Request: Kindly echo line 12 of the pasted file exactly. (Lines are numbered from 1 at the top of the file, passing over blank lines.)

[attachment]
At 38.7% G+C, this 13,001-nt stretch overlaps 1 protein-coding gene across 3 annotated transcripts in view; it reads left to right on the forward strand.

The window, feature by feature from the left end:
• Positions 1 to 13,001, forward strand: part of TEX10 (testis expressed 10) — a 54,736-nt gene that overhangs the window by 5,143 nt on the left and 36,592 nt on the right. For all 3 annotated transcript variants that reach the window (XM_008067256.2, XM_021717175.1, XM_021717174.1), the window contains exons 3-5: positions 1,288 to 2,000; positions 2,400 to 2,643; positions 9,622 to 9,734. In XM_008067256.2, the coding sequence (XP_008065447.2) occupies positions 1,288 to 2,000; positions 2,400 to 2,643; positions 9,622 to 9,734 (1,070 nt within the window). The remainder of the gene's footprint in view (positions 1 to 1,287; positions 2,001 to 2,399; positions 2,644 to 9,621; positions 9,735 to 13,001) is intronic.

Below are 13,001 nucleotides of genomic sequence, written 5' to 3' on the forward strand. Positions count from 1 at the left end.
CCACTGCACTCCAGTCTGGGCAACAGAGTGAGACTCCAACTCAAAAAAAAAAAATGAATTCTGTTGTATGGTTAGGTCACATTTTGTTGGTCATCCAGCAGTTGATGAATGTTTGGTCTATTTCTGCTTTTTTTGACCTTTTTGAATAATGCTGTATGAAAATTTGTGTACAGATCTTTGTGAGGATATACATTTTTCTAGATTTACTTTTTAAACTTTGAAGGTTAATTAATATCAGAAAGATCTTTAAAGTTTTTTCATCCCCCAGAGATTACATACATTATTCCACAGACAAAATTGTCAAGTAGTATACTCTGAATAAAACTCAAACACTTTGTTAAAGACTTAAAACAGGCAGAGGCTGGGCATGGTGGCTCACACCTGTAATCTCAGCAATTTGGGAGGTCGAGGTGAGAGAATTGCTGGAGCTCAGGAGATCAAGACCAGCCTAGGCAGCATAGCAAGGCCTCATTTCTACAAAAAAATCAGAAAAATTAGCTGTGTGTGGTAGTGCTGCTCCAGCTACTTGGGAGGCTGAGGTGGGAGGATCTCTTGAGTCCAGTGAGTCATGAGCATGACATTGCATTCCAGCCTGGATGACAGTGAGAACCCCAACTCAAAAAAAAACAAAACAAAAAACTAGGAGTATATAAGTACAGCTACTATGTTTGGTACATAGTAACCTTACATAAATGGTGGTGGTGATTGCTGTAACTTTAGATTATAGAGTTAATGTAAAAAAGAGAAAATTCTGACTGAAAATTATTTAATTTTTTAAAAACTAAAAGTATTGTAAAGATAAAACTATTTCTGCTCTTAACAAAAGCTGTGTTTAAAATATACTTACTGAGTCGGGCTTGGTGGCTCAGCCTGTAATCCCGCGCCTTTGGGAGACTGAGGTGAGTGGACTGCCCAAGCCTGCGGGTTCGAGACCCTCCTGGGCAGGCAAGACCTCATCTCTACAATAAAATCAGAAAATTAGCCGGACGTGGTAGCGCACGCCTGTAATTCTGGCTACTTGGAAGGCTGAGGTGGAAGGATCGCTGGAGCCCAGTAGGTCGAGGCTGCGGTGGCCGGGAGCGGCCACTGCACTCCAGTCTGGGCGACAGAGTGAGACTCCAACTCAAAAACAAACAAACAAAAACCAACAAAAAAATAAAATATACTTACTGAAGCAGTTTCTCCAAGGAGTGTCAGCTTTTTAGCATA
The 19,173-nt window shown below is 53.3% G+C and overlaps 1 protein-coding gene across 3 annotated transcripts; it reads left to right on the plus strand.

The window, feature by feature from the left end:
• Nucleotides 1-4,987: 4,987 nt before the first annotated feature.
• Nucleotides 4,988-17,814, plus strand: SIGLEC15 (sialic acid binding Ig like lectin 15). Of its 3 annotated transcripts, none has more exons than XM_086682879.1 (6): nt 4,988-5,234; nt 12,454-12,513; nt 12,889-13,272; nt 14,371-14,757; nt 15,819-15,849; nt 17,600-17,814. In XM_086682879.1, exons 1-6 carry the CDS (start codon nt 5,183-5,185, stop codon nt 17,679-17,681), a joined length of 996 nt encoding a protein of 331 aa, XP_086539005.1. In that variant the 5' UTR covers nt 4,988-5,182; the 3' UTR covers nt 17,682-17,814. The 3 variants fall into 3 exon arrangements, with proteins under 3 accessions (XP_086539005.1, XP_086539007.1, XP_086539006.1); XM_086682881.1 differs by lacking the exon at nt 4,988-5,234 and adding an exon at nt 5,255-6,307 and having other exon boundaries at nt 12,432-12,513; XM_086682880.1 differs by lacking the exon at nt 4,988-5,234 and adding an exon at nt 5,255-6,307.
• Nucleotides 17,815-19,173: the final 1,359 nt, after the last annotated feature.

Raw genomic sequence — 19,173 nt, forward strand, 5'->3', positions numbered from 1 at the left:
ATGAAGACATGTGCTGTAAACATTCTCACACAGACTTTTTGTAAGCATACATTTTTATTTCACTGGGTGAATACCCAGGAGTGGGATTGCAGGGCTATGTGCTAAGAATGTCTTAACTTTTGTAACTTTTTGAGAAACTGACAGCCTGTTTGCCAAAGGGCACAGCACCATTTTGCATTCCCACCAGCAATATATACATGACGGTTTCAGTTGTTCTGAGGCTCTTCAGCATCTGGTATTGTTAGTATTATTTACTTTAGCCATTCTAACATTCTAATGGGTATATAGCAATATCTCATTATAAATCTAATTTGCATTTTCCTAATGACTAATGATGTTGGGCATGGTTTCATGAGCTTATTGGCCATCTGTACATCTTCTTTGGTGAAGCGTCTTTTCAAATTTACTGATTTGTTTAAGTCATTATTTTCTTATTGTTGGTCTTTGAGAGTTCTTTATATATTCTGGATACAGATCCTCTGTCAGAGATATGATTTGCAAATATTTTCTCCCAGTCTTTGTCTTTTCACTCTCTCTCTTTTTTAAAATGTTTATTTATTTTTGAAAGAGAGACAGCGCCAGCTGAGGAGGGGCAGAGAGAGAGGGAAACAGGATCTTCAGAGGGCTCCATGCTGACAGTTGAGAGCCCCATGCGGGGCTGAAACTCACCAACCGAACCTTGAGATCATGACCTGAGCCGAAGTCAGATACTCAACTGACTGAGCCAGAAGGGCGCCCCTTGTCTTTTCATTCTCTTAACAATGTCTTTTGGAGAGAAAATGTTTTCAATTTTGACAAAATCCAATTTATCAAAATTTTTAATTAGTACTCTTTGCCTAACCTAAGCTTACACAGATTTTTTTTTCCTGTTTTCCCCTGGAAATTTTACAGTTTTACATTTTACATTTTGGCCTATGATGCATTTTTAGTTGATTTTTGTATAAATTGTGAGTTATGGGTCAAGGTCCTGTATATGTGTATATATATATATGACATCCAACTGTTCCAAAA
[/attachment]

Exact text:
ATGAAGACATGTGCTGTAAACATTCTCACACAGACTTTTTGTAAGCATACATTTTTATTTCACTGGGTGAATACCCAGGAGTGGGATTGCAGGGCTATGTGCTAAGAATGTCTTAACTTTTGTAACTTTTTGAGAAACTGACAGCCTGTTTGCCAAAGGGCACAGCACCATTTTGCATTCCCACCAGCAATATATACATGACGGTTTCAGTTGTTCTGAGGCTCTTCAGCATCTGGTATTGTTAGTATTATTTACTTTAGCCATTCTAACATTCTAATGGGTATATAGCAATATCTCATTATAAATCTAATTTGCATTTTCCTAATGACTAATGATGTTGGGCATGGTTTCATGAGCTTATTGGCCATCTGTACATCTTCTTTGGTGAAGCGTCTTTTCAAATTTACTGATTTGTTTAAGTCATTATTTTCTTATTGTTGGTCTTTGAGAGTTCTTTATATATTCTGGATACAGATCCTCTGTCAGAGATATGATTTGCAAATATTTTCTCCCAGTCTTTGTCTTTTCACTCTCTCTCTTTTTTAAAATGTTTATTTATTTTTGAAAGAGAGACAGCGCCAGCTGAGGAGGGGCAGAGAGAGAGGGAAACAGGATCTTCAGAGGGCTCCATGCTGACAGTTGAGAGCCCCATGCGGGGCTGAAACTCACCAACCGAACCTTGAGATCATGACCTGAGCCGAAGTCAGATACTCAACTGACTGAGCCAGAAGGGCGCCCCTTGTCTTTTCATTCTCTTAACAATGTCTTTTGGAGAGAAAATGTTTTCAATTTTGACAAAATCCAATTTATCAAAATTTTTAATTAGTACTCTTTGCCTAACCTAAGCTTACACAGATTTTTTTTTCCTGTTTTCCCCTGGAAATTTTACAGTTTTACATTTTACATTTTGGCCTATGATGCATTTTTAGTTGATTTTTGTATAAATTGTGAGTTATGGGTCAAGGTCCTGTATATGTGTATATATATATATGACATCCAACTGTTCCAAAA